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A touch of “Brooklyn Color” in Beijing’s hutong

A touch of Brooklyn Color in Beijing's hutong.jpg

Many of Beijing’s ancient hutongs — alleys formed by the outer wall of courtyard homes — have been erased from the cityscape to make way for new roads and high rises in recent years, much to preservationists’ dismay. The hutongs that have been spared are celebrated as retaining the charm of residential life, with alleys filled with vegetable stalls, kebab stands and tiny shops, and the hidden courtyards occupied by families who have called them home for generations.

The hutongs between the Lama Temple and the Drum and Bell Towers have largely escaped the wrecking ball but have undergone a dramatic shift nonetheless. Old-timers have been joined by a new breed of Chinese and expatriate residents clad in skinny jeans riding fixed-gear bikes, a loyal customer base for restaurants that offer locavore menu options and bars that serve drinks like Pabst Blue Ribbon. In this corner of Beijing, the traditional hutong has been overrun not by a large-scale development but by a very Brooklyn sensibility.

“Beijing’s a very big, monotonous place, but for me the Gulou area is like an oasis in the desert,” said Hu Xiaodi, 22, using the Chinese name for the neighborhood around the Drum and Bell Towers. She lives in the hutongs despite a 40-minute commute by bike to work: “Every day’s an adventure.” She is the target audience for Natooke, a fixed-gear bike store that doubles as, yes, a juggling shop that opened in 2009. Nearby, Serk, a bike shop, cafe and bar, opened in June and sells everything from $240 commuters to $8,000 race bikes. Both shops organize rides in and around the city, which, despite the smog, is one of the best in the world for cycling, flat and easy to navigate.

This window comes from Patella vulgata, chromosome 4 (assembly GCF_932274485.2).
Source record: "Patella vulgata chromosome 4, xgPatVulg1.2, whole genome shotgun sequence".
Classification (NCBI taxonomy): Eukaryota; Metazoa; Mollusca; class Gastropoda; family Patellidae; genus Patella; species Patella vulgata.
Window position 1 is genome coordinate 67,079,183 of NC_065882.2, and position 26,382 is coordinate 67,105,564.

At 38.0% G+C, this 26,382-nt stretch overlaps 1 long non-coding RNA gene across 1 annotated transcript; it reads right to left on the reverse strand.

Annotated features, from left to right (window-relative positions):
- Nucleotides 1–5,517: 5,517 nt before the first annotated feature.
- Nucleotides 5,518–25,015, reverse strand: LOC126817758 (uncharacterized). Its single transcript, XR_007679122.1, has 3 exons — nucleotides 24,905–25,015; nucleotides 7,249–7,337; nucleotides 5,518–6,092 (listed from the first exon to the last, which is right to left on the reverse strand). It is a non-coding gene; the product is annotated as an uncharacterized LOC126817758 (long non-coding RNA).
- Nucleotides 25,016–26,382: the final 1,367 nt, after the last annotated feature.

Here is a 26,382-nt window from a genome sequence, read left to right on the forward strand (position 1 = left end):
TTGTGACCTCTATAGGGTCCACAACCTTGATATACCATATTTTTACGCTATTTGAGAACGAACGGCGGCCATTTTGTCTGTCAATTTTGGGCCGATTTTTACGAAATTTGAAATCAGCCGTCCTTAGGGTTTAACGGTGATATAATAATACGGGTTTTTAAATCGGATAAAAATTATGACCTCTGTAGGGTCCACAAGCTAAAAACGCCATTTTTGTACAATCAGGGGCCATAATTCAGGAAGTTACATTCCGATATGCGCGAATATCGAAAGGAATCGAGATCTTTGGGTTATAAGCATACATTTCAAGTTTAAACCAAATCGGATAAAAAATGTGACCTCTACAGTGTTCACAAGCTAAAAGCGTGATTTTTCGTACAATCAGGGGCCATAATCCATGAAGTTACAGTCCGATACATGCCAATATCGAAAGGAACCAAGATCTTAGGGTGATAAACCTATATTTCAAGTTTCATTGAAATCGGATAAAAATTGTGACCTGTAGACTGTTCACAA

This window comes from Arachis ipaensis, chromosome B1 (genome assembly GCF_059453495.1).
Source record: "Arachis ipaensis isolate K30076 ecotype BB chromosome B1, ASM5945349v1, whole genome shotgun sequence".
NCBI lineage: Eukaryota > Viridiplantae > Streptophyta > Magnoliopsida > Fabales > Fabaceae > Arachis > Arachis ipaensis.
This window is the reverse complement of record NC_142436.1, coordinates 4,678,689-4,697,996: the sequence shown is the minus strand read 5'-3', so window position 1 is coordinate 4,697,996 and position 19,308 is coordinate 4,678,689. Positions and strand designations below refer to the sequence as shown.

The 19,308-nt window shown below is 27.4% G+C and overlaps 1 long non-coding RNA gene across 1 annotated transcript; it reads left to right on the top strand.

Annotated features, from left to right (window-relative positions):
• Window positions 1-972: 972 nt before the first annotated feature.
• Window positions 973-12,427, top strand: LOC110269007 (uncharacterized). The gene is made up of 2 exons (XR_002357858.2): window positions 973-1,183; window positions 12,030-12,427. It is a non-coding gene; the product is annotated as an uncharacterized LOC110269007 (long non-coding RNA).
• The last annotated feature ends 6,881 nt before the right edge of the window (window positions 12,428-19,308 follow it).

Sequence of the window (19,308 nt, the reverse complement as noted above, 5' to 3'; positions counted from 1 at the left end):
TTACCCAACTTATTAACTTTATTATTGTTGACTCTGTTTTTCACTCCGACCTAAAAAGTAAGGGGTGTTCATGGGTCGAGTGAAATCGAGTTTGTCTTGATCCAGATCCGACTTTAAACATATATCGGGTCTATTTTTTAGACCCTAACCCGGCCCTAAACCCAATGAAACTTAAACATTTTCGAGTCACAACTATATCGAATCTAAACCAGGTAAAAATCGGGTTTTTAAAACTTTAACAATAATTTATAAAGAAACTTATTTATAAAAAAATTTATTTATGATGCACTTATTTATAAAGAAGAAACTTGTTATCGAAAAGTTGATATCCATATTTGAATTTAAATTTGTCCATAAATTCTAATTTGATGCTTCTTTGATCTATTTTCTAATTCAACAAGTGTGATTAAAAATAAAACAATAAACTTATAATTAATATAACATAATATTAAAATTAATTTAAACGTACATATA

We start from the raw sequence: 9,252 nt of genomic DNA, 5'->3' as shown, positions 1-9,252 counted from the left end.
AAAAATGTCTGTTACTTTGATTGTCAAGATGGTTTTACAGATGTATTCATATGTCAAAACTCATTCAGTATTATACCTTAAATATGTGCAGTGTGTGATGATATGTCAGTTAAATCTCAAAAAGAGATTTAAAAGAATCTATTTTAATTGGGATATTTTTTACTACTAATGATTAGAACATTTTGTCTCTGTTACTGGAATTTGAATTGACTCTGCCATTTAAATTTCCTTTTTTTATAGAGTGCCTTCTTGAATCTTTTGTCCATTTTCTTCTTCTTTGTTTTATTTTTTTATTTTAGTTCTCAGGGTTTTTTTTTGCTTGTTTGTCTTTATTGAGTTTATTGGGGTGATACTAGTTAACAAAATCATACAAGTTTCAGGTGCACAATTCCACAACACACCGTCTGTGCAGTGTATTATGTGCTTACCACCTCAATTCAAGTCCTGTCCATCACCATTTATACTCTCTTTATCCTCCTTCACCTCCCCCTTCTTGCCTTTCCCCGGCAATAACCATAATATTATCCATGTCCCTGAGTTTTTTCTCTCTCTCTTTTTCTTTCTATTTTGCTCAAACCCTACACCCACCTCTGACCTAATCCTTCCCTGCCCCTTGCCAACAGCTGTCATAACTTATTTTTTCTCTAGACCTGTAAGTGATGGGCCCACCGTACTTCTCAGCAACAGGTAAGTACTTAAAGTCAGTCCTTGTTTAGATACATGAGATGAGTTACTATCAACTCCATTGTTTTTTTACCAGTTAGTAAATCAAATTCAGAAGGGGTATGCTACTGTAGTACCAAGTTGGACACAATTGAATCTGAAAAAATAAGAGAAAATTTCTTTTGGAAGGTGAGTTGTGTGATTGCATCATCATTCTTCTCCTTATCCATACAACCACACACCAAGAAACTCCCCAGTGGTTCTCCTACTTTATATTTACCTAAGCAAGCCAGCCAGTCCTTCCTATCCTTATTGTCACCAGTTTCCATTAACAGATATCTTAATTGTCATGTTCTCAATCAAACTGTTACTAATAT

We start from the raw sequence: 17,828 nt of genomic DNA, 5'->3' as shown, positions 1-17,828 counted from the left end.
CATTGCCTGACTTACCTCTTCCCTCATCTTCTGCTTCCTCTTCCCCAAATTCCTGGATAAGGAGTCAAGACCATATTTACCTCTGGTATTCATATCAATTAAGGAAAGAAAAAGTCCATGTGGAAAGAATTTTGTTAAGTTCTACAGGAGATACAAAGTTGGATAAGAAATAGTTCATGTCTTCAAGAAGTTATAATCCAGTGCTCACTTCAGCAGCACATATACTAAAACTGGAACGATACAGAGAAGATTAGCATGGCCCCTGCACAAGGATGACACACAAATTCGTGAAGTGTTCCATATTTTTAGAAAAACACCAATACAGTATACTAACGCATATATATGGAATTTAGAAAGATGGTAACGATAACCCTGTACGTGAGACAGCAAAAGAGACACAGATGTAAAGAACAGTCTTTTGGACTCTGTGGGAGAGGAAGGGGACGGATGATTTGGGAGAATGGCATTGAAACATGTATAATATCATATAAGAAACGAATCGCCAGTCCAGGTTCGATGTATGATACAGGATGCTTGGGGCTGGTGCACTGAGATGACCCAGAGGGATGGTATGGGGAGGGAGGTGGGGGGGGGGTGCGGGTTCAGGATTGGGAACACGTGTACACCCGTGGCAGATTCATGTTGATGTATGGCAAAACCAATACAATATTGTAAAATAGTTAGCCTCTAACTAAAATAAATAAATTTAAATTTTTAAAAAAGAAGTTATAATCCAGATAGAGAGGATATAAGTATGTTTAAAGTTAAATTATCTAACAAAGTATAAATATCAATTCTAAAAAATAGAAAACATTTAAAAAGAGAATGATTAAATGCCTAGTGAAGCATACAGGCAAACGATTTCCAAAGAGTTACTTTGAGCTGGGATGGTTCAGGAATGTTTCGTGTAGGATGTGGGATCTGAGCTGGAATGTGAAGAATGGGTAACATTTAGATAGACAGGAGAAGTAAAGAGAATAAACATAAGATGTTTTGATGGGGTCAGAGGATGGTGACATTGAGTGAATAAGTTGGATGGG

For those who are not on two wheels, there is an abundance of new restaurants. One, the Taco Bar, opened in August as a speakeasy that serves food made by a Taiwanese-American chef from Texas. “Our food is simple,” said Kin Hong, 29, the owner. “We are able to make most all of our product in-house on a daily basis using local ingredients but still create the same result as if you were in Mexico City.” It has a limited menu with a sliver of imported ingredients.

Across Andingmen Inner Street, tucked between a duck vendor and a fruit shop, the take-away shop Jamaica Me Crazy offers jerk chicken, stewed rice, oxtail, and ackee and saltfish, Jamaica’s national dish. It’s become a quick favorite among young and hip newcomers. A few hutongs southwest, Beiluo Bread Bar opened in September. Its menu includes bread baked in-house, pasta (from local ingredients) and some of the hutongs’ best coffee.

Mercante, is arguably the best Italian restaurant in town. Run by Omar Maseroli, 36, and his girlfriend, Yuan Yuan, 31, a Beijing native, Mercante opened a year ago and offers fresh pasta, cold cuts, cheeses and wine from Reggio Emilia and Parma in northern Italy, the cities Mr. Maseroli calls home.

Perhaps the most notable change in the hutongs has been the influx of bars in recent years. Great Leap, a brewery opened by an American expat in 2010, started Beijing’s craft beer scene. Mao Mao Chong is a pioneer of creative cocktails in the alleys, known for its drinks infused with mala, or numbing pepper. Mai Bar, a stylish bar with a small courtyard, offers traditional and modern cocktails and two coolers full of imported beer.

Visitors to the area who spend an evening of drinking there can call the hutongs home for the night. The Orchid, a charming 10-room boutique hotel, is just a few hutongs east of the Drum and Bell Towers.


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